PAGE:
For teenagers, dating relationships can be both exciting and confusing. They may have difficulty recognizing when a relationship turns abusive. Many times, dating abuse starts out as teasing or harassing behaviors and excessive jealousy and possessiveness might initially be interpreted as signs of love. Teenagers may think these behaviors are a normal part of a relationship, but this type of emotional abuse can set the stage for more serious physical violence.
Dating abuse can be defined as behavior resulting in physical, sexual or emotional/psychological abuse within a dating relationship or with a former dating partner. Dating abuse can happen in person or electronically. It may begin as emotional abuse, but it can quickly escalate to physical violence. For teenagers, abusive relationships can be especially complicated because they may be ill-equipped to handle the emotions involved with ending the relationship.
Physical abuse includes punching, scratching, hitting, slapping, grabbing or any form or unwanted physical contact. The abusive behavior doesn't necessarily have to lead to a physical mark, such as a bruise or abrasion, to be considered physical abuse. Abuse also includes forcing someone to perform sexual acts when they do not or cannot consent.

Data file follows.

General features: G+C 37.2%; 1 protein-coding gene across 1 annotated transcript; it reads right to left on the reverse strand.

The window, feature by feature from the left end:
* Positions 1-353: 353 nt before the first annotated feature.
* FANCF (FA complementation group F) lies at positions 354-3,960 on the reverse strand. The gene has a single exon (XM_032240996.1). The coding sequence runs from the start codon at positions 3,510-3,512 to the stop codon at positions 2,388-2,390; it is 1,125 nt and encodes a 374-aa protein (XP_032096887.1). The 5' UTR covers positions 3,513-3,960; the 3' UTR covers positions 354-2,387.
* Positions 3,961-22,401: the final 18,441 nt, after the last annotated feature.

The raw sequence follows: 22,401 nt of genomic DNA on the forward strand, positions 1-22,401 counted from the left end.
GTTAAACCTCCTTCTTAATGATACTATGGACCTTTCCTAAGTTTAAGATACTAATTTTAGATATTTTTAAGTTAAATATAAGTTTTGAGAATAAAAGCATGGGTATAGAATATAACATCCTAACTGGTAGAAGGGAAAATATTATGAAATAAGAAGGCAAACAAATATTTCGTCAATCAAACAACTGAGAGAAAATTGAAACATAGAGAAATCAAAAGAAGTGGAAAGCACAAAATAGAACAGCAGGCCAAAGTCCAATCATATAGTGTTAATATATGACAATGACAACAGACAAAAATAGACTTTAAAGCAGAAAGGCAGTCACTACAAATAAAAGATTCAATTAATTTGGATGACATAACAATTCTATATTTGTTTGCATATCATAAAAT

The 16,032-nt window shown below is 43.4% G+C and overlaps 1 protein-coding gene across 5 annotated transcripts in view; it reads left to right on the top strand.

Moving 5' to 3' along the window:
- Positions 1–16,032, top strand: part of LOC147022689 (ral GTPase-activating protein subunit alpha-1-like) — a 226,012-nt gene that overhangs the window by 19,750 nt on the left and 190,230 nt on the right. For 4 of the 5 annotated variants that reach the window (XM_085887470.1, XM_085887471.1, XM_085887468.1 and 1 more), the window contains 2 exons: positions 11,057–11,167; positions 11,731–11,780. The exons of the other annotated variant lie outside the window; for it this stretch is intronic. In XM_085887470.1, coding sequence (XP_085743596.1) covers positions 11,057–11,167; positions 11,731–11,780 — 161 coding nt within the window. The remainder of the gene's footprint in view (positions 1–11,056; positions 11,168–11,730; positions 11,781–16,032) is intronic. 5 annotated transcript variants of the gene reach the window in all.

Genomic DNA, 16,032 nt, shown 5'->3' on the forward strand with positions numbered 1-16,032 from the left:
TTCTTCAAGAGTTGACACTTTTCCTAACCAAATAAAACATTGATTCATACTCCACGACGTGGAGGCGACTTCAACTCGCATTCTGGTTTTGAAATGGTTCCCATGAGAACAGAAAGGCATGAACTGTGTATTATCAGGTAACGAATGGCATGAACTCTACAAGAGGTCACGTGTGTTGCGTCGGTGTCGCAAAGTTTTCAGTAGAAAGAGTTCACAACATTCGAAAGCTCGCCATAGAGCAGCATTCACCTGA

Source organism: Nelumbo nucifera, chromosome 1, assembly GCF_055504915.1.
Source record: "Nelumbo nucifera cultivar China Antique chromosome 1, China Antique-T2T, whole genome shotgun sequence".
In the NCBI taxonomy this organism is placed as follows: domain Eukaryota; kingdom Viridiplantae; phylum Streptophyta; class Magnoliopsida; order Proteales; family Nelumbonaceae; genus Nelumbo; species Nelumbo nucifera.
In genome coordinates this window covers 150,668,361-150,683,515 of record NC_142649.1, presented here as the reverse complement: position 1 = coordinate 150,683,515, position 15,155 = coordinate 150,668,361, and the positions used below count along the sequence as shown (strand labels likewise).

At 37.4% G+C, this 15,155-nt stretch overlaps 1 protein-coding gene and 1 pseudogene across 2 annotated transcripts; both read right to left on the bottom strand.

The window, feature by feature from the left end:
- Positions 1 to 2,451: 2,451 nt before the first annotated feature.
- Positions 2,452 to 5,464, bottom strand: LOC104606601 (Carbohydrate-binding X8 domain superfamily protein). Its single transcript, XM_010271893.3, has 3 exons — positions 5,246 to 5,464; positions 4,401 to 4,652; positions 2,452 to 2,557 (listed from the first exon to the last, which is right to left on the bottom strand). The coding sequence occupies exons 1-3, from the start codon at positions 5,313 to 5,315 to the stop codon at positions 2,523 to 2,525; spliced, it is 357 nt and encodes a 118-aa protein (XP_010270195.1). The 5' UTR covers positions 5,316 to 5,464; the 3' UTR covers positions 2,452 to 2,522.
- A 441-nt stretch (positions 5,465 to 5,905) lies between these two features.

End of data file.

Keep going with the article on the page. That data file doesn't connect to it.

Abusive relationships usually get worse over time, but teenagers may not know what to do if they experience physical abuse. They may turn to a trusted friend, teacher, school counselor or family member to help them make a safety plan. More information on creating a safety plan is available on the National Domestic Violence Hotline website.
Emotional abuse may be more subtle, but it is often a warning sign of an unhealthy relationship. Emotional abuse may include yelling, name-calling, threatening, humiliation and stalking. Abusers may try to control their dating partners by preventing them from seeing friends and family, or telling them what to do or what to wear.
Emotional abuse may not leave physical scars, but it can cause emotional damage. It can lead to lower self-esteem and destructive behavior, such as alcohol or drug abuse. If the relationship continues in the same pattern, emotional abuse may lead to physical violence.
As useful as new technologies are, they also open avenues for abusive behavior. Digital abuse can include harassment or threats through email, texts or on social media sites. Social media sites may also be used for stalking or keeping tabs on a dating partner. Constant text messaging or sending explicit photos by phone or online can be considered abuse.
Teenagers in abusive relationships may be confused about what to do. It's important for them to understand that abuse is never their fault. They may believe abuse is a normal part of a relationship, or they may fear what will happen if they leave. If you know someone who is in an abusive relationship, let them know you are concerned for their safety.
Teenagers may seek help from friends, parents, teachers, school counselors or other trusted adults. The National Domestic Violence Hotline (800-799-SAFE) has trained advocates available by phone anytime you need or want to talk. You may also want to contact Military OneSource (800-342-9647) and talk to a consultant who can refer you to someone who can help in your local community.